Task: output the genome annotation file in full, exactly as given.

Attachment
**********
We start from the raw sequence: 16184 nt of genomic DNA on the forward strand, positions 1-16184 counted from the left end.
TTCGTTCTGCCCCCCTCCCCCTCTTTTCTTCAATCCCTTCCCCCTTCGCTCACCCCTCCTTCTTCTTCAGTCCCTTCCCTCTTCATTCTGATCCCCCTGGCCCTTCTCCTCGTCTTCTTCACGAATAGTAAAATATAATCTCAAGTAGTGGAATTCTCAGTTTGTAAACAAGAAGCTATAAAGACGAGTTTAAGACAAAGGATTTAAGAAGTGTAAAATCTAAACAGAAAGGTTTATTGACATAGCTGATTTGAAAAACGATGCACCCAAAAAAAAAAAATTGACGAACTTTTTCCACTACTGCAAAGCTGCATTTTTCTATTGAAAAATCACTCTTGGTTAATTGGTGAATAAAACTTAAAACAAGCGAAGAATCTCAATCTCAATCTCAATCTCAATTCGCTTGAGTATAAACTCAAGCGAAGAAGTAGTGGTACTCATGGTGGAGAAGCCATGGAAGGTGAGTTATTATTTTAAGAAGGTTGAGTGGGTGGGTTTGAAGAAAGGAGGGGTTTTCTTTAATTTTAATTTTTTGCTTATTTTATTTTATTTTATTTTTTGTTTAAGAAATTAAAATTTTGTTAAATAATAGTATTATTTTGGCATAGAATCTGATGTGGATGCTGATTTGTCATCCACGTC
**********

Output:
We start from the raw sequence: 16184 nt of genomic DNA on the forward strand, positions 1-16184 counted from the left end.
TTCGTTCTGCCCCCCTCCCCCTCTTTTCTTCAATCCCTTCCCCCTTCGCTCACCCCTCCTTCTTCTTCAGTCCCTTCCCTCTTCATTCTGATCCCCCTGGCCCTTCTCCTCGTCTTCTTCACGAATAGTAAAATATAATCTCAAGTAGTGGAATTCTCAGTTTGTAAACAAGAAGCTATAAAGACGAGTTTAAGACAAAGGATTTAAGAAGTGTAAAATCTAAACAGAAAGGTTTATTGACATAGCTGATTTGAAAAACGATGCACCCAAAAAAAAAAAATTGACGAACTTTTTCCACTACTGCAAAGCTGCATTTTTCTATTGAAAAATCACTCTTGGTTAATTGGTGAATAAAACTTAAAACAAGCGAAGAATCTCAATCTCAATCTCAATCTCAATTCGCTTGAGTATAAACTCAAGCGAAGAAGTAGTGGTACTCATGGTGGAGAAGCCATGGAAGGTGAGTTATTATTTTAAGAAGGTTGAGTGGGTGGGTTTGAAGAAAGGAGGGGTTTTCTTTAATTTTAATTTTTTGCTTATTTTATTTTATTTTATTTTTTGTTTAAGAAATTAAAATTTTGTTAAATAATAGTATTATTTTGGCATAGAATCTGATGTGGATGCTGATTTGTCATCCACGTC